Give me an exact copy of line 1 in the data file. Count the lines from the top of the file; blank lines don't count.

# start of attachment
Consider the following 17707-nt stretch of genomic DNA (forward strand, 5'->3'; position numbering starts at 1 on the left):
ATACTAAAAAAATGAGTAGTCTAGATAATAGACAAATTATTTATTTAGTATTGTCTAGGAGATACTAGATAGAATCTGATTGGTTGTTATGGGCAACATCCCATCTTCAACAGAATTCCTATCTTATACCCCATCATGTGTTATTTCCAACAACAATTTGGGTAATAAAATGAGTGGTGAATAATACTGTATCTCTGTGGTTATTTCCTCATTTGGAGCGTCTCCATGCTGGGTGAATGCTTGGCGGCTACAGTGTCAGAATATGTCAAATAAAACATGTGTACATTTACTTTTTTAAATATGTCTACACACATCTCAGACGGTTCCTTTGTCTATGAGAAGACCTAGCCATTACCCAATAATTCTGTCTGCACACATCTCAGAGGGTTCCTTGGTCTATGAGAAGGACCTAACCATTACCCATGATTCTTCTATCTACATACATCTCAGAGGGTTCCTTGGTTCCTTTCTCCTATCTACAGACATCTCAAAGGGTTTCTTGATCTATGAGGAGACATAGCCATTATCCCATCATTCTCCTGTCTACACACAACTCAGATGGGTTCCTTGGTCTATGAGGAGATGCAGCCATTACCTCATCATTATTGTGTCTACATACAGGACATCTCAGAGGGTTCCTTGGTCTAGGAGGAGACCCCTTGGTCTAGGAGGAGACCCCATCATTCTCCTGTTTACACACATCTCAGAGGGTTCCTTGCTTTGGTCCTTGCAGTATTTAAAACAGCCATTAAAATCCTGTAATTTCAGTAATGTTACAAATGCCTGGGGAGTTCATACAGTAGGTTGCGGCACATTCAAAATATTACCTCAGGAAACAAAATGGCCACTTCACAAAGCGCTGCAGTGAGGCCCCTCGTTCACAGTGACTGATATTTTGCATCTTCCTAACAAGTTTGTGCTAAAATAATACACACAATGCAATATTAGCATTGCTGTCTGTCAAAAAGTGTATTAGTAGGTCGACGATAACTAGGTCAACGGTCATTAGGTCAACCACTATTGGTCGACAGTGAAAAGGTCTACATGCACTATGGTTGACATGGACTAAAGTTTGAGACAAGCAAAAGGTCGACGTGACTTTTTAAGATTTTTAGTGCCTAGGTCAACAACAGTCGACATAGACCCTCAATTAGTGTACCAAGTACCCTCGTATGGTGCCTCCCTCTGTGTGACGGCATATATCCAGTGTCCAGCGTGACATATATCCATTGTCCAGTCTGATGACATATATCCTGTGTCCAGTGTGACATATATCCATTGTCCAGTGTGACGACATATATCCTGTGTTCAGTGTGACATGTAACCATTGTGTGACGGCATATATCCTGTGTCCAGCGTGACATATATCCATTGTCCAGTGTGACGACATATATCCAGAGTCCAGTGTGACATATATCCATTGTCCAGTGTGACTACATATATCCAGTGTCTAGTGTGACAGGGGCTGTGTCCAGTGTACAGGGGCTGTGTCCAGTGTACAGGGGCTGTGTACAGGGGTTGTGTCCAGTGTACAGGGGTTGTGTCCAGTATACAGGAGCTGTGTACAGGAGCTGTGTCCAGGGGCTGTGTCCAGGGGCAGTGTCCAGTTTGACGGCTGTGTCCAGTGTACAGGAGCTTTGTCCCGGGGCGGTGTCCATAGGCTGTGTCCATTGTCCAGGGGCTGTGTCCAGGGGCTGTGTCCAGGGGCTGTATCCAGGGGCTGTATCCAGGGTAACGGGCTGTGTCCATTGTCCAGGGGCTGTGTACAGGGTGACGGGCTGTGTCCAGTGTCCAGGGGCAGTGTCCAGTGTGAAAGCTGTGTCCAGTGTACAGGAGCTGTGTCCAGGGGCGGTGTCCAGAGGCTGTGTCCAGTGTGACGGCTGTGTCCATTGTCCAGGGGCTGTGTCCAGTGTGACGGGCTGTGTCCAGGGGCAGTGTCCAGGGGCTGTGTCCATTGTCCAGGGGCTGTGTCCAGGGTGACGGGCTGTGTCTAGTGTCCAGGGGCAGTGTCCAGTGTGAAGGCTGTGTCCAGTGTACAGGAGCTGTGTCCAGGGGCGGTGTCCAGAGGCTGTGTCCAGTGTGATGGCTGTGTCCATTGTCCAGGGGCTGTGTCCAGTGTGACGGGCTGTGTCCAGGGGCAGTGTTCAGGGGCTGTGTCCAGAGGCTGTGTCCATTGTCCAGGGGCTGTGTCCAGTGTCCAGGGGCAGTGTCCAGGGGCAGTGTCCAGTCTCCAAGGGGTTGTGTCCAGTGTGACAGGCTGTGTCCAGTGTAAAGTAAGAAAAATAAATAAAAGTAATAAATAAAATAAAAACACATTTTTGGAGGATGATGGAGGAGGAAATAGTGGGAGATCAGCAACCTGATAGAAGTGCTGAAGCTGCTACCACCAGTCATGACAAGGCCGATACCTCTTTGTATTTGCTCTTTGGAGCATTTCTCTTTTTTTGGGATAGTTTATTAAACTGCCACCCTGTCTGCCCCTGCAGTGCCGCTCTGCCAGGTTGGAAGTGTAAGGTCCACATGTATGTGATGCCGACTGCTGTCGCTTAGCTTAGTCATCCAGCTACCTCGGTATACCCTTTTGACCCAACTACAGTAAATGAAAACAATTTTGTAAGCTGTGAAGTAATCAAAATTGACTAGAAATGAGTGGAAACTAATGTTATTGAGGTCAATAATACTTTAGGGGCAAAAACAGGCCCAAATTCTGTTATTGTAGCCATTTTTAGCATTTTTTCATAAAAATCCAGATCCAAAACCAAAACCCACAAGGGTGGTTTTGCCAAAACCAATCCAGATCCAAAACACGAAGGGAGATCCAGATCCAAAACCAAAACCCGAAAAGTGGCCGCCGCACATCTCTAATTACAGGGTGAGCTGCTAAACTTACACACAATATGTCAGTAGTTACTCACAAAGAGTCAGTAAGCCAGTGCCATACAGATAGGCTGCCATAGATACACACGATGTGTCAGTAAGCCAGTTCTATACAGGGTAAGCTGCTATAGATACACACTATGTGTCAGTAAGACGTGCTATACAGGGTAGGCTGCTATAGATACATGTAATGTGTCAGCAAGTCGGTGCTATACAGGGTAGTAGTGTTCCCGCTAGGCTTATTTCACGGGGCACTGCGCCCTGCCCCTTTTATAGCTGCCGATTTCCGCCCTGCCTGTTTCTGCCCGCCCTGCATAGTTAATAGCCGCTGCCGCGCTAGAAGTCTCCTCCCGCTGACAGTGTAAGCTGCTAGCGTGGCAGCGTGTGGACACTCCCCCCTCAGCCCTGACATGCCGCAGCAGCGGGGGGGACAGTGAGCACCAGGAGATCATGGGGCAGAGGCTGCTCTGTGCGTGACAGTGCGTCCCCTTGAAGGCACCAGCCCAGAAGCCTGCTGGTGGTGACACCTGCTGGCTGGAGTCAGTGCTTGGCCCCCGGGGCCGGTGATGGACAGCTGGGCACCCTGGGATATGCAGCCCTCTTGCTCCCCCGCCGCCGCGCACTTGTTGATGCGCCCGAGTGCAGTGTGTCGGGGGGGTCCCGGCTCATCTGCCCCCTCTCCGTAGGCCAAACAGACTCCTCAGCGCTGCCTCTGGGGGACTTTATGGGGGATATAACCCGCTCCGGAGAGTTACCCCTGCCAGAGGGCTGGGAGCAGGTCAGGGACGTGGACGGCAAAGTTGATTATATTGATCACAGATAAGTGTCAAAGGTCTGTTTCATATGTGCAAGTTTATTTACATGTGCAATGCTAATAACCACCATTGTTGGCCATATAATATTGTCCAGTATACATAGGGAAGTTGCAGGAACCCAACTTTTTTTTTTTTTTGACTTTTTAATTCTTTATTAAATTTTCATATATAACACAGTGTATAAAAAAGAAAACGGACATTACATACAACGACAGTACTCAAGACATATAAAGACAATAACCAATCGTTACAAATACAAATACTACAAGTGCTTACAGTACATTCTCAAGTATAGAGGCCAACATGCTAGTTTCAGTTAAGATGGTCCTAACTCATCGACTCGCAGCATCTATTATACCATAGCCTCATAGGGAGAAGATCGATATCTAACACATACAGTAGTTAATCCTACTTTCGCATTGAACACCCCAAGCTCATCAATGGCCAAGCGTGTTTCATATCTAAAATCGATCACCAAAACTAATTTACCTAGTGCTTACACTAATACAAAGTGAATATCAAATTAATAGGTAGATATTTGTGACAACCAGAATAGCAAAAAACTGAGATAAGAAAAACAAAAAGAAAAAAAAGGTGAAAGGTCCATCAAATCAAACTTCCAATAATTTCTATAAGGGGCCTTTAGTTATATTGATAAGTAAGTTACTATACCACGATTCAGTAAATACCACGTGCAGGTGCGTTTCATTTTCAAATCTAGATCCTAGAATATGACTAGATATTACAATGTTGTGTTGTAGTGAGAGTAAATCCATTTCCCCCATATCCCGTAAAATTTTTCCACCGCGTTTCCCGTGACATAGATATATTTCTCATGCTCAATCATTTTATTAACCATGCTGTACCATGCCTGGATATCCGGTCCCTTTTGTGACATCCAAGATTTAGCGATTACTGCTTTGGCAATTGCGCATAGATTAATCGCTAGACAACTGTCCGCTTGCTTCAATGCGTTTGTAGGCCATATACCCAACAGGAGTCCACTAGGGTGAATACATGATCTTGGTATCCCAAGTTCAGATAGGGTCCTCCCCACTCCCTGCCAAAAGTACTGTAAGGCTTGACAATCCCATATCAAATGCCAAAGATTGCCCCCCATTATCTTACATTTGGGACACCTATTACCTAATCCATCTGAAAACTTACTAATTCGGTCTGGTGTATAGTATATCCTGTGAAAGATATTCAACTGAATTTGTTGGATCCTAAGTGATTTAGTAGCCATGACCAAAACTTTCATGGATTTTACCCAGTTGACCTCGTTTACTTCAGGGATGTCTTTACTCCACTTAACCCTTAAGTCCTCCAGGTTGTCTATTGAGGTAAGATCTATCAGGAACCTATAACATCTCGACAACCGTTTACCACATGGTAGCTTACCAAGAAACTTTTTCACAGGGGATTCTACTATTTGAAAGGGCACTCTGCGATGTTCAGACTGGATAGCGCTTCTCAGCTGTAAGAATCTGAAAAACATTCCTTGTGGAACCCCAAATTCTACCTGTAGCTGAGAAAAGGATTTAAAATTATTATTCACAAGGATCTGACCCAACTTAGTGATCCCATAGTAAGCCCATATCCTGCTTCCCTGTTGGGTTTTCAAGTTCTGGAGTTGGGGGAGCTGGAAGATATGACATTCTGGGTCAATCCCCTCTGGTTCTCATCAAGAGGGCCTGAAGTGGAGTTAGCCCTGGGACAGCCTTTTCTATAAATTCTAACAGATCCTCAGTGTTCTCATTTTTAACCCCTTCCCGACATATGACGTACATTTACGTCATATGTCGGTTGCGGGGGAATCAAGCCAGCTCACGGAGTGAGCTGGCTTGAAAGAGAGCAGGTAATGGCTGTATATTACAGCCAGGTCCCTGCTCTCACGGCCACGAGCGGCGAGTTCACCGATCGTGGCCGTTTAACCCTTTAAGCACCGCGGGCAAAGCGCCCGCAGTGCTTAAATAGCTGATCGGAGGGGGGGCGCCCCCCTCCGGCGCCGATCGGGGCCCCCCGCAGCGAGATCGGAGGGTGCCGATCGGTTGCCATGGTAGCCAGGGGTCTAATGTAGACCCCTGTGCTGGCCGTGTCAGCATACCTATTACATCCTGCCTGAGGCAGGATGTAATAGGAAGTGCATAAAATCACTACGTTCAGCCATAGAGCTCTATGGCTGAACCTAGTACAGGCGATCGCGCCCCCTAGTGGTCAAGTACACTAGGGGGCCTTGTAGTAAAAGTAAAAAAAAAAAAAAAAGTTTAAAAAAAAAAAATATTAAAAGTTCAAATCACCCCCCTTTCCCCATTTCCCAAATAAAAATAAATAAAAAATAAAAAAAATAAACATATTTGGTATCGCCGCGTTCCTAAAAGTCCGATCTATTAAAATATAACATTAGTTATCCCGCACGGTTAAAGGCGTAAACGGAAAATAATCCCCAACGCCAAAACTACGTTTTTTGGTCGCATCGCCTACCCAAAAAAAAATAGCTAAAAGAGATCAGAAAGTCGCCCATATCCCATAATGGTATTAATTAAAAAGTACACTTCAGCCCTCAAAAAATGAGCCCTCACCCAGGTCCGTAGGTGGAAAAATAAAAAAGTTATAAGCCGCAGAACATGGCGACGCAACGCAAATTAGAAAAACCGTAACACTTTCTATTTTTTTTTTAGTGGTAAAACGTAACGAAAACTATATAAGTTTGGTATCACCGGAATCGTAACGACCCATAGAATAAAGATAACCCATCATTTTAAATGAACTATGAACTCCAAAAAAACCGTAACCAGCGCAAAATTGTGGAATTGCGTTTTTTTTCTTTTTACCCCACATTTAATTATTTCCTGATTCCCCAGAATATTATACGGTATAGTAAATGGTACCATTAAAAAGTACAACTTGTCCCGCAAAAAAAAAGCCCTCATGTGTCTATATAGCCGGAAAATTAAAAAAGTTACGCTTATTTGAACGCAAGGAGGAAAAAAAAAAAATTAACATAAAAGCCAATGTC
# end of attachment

Consider the following 17707-nt stretch of genomic DNA (forward strand, 5'->3'; position numbering starts at 1 on the left):